|If you want to see a whale|
Author: Fogliano, Julie
Advises the reader about what to do, and not do, in order to successfully spot a whale, such as wrapping up in a not-too-cozy blanket, ignoring the roses, and especially, being patient.
|Illustrator:||Stead, Erin E.|
|Accelerated Reader Information:|
Interest Level: LG
Reading Level: 3.40
Points: .5 Quiz: 159555
Kirkus Reviews (+) (04/01/13)
School Library Journal (+) (06/01/13)
Booklist (+) (04/01/13)
The Bulletin of the Center for Children's Books (07/13)
The Hornbook (00/05/13)
Full Text Reviews:
Booklist - 04/01/2013 *Starred Review* In this gorgeous love song to the imagination, a little boy and his trusty basset hound want nothing more than to catch a glimpse of a whale. If you want to see a whale, there are certain things you’ll need, like a window looking out on a vast ocean. You’ll need plenty of patience, too: “time for waiting / and time for looking / and time for wondering, ‘is that a whale?’’’ You might be distracted by miraculous things along the way, like the sweet, fragrant smell of pink roses or pelicans perched on posts or an inchworm on a leaf. These are all wonderful things, but they are not a whale. But if you “keep both eyes on the sea / and wait . . . / and wait . . . / and wait . . .,” it just might happen. The creators of And Then It’s Spring (2012) return with this quiet, contemplative, beautiful poem about patience and dreams—and about enjoying the journey. The illustrations open up from a boy sitting before a window into the world of his own imagination, where whale-shaped clouds swirl overhead and an armchair becomes a boat. Sea-foam colors, set off on white backgrounds, saturate the pages; the blues and greens are textured, giving the sea a palpability and immediacy. And when that whale emerges at the very end, it’s breathtaking, and most certainly worth the wait. HIGH-DEMAND BACKSTORY: Stead took home the Caldecott for A Sick Day for Amos McGee in 2011, while Fogliano and Stead’s first outing, And Then It’s Spring, received five starred reviews. Fans will be waiting. - Copyright 2013 Booklist.
School Library Journal - 06/01/2013 PreS-Gr 2—A poetic text advises children what to do (and not do) if they want to see a whale, as the illustrations show a boy, a dog, and a bird trying out the actions suggested: "…if you want to see a whale,/you will need a not-so-comfy chair/and a not-so-cozy blanket/because sleeping eyes can't watch for whales…" and "…if you want to see a whale/you shouldn't watch the clouds/…because if you start to look straight up/you might just miss a whale." An imaginative effort, the book uses linoleum printing techniques and pencil for the softly colored illustrations. It is also designed with a great deal of white space, which deftly evokes the mystery and vastness of the sea. A unique and lovely offering that will appeal to sensitive and patient children.—Judith Constantinides, formerly at East Baton Rouge Parish Main Library, LA - Copyright 2013 Publishers Weekly, Library Journal and/or School Library Journal used with permission.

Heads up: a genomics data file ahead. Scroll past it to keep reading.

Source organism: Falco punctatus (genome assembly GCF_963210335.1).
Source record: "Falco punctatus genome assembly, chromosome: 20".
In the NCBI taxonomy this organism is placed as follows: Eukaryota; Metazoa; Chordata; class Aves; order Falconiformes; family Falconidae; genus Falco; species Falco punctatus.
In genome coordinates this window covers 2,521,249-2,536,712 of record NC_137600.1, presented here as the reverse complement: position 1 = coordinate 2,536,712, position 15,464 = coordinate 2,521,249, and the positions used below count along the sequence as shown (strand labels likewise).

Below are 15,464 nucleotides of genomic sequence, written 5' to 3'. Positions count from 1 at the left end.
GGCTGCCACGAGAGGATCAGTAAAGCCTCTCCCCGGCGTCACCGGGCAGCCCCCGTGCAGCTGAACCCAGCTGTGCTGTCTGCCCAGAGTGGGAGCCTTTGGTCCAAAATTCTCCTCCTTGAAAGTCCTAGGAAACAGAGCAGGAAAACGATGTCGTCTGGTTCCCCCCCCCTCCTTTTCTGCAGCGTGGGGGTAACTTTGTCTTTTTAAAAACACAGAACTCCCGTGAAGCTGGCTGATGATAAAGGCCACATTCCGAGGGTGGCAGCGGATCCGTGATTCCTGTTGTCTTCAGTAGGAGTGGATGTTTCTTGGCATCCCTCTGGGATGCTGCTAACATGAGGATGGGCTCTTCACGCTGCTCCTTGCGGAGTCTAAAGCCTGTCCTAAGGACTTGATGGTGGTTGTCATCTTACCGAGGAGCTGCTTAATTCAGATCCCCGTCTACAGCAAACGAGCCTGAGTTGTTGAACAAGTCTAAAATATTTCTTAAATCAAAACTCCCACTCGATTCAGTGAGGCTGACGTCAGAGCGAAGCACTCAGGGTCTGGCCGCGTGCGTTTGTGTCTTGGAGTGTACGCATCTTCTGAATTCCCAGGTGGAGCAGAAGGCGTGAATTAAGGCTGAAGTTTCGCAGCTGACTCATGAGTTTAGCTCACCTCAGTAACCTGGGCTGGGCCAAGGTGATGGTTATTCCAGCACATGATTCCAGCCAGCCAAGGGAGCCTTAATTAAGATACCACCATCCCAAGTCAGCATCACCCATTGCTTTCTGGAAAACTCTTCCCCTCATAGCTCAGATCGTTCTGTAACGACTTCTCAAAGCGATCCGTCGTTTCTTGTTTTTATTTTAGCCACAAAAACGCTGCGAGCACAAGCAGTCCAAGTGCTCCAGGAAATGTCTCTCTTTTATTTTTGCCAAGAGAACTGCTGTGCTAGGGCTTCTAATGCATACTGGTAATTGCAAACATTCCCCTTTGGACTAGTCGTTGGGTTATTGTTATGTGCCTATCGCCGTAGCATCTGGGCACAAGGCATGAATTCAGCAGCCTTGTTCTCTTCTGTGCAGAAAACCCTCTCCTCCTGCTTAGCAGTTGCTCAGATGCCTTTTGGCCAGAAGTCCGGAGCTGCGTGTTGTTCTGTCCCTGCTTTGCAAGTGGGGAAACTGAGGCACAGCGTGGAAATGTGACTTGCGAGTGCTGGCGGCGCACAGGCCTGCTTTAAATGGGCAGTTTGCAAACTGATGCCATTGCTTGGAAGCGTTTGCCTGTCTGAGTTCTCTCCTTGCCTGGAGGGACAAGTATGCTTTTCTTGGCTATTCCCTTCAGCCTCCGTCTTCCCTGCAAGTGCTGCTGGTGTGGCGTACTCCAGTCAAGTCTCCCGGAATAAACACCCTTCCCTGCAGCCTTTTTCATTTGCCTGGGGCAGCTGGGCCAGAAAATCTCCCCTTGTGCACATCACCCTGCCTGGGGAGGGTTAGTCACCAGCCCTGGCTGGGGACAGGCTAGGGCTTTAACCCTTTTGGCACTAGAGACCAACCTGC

Bulletin for the Center... - 07/01/2013 The author/illustrator team from And Then It’s Spring (BCCB 3/12) returns with another lyrical take on the natural world. Here’s what you’ll need if you want to see a whale: “A window and an ocean,” of course, but also “time for waiting and time for looking and time for wondering ‘is that a whale?’” You also should resist distractions (“You shouldn’t watch the clouds . . . because if you start to look straight up you might just miss a whale”), but eventually, your patience may be rewarded. Whale-watching is a much rarer experience than watching seeds sprout, and this is airier than the last title, with a greater emphasis on fantasy and imagination. Fogliano’s text is prettily musing and even lulling, and there’s an effective balance between smooth, tranquil pacing and well-conveyed specifics (“Be careful not to notice something inching, small and green across the leaf”). Stead populates the scenes with a cast similar to (though not the same as) that in the prior title: a red-headed boy, a droopy-eared hound, and an inquisitive shorebird, as well as the eventual very fine whale, all created with her eyelash-fine pencil linework; the open sea and coastline are particularly suited to her dappled woodblock colors in gentle shades and occasional delicate-lined sailing ship. Her work is often a study in composition, with horizon lines recurring like a chorus, counterpointed with subtle or strong diagonals and swoops. The whale itself is legitimately humongous yet also clearly wise and benign, politely presenting itself to the presumably well-pleased whale searchers. This could be an inducement to some imaginary eyes-shut travel, or just an offbeat choice for sending kids off to dreamland. DS - Copyright 2013 The Board of Trustees of the University of Illinois.